BEST ACTRESS IN A MOVIE MADE FOR TELEVISION OR LIMITED SERIES: Kirsten Dunst – Fargo
BEST COMEDY SERIES: Master of None
BEST DRAMA SERIES: Mr. Robot
BEST GUEST ACTOR/ACTRESS IN A COMEDY SERIES: Timothy Olyphant – The Grinder
BEST GUEST ACTOR/ACTRESS IN A DRAMA SERIES: Margo Martindale – The Good Wife
BEST MOVIE MADE FOR TELEVISION OR LIMITED SERIES: Fargo
BEST SUPPORTING ACTOR IN A COMEDY SERIES: Andre Braugher – Brooklyn Nine-Nine
BEST SUPPORTING ACTOR IN A DRAMA SERIES: Christian Slater – Mr. Robot
BEST SUPPORTING ACTOR IN A MOVIE MADE FOR TELEVISION OR LIMITED SERIES: Jesse Plemons – Fargo
BEST SUPPORTING ACTRESS IN A COMEDY SERIES: Mayim Bialik – The Big Bang Theory
BEST SUPPORTING ACTRESS IN A DRAMA SERIES: Constance Zimmer – UnREAL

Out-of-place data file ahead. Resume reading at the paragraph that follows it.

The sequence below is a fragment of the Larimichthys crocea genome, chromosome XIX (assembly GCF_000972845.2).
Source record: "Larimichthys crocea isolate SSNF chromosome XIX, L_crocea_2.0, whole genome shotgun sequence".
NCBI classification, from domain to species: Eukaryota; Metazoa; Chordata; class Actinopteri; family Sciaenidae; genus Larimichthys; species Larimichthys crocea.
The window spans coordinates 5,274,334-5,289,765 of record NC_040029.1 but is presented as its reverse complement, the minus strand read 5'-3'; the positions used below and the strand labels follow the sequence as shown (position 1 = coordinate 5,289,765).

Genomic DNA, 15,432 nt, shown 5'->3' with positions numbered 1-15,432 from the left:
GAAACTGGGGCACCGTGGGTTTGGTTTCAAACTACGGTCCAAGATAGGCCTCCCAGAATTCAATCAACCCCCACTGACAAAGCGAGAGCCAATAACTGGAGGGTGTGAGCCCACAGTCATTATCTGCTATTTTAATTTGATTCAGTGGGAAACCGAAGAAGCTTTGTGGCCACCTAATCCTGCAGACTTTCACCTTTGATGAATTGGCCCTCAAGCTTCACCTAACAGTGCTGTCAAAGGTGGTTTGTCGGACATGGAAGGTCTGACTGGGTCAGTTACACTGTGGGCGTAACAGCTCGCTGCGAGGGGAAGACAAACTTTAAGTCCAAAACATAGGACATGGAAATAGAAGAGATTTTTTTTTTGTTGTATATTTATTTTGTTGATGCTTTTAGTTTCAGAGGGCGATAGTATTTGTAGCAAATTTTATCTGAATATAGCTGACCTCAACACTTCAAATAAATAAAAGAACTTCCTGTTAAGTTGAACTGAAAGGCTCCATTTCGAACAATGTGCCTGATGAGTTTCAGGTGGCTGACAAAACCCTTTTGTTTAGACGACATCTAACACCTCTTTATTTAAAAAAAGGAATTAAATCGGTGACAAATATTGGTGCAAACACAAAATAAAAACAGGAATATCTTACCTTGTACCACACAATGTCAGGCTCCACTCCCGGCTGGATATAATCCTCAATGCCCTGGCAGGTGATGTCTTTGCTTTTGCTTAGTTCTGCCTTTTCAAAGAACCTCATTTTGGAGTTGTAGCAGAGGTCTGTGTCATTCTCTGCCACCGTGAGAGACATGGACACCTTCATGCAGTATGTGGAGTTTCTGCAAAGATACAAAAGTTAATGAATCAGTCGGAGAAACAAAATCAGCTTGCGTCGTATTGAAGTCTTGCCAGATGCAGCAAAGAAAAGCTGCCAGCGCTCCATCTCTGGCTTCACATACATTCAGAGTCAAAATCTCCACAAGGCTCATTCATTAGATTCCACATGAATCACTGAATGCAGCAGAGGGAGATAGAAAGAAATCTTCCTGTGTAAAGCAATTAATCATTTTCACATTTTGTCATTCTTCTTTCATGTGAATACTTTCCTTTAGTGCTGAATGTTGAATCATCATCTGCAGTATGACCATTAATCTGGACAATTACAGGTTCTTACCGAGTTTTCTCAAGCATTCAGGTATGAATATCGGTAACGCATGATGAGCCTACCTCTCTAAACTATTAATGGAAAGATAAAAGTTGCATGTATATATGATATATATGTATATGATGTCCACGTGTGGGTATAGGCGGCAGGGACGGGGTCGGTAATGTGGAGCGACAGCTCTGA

BEST SUPPORTING ACTRESS IN A MOVIE MADE FOR TELEVISION OR LIMITED SERIES: Jean Smart – Fargo
BEST ANIMATION SERIES: BoJack Horseman
BEST REALITY SHOW – COMPETITION: The Voice
BEST REALITY SHOW HOST: James Lipton – Inside the Actors Studio
BEST STRUCTURED REALITY SHOW: Shark Tank
BEST TALK SHOW: Last Week Tonight with John Oliver
BEST UNSTRUCTURED REALITY SHOW: Anthony Bourdain: Parts Unknown

 

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‘Star Wars: The Force Awakens’ – Snapshot Review

Star Wars: The Force Awakens

135 minutes, Rated PG-13

Critical rating: 4 stars out of 5

The scoop: Decades after “Return of the Jedi” everyone in the “Star Wars” universe is searching for Luke Skywalker (Mark Hamill). This includes his sister, Leia (Carrie Fisher), his friends Han Solo (Harrison Ford) and Chewbacca (Peter Mayhew) and a sinister new political movement known as the First Order. A handful of new characters are also drawn into the action, and they clearly represent the future of the franchise. To say more would undoubtedly spoil things for fans, so my lips are sealed.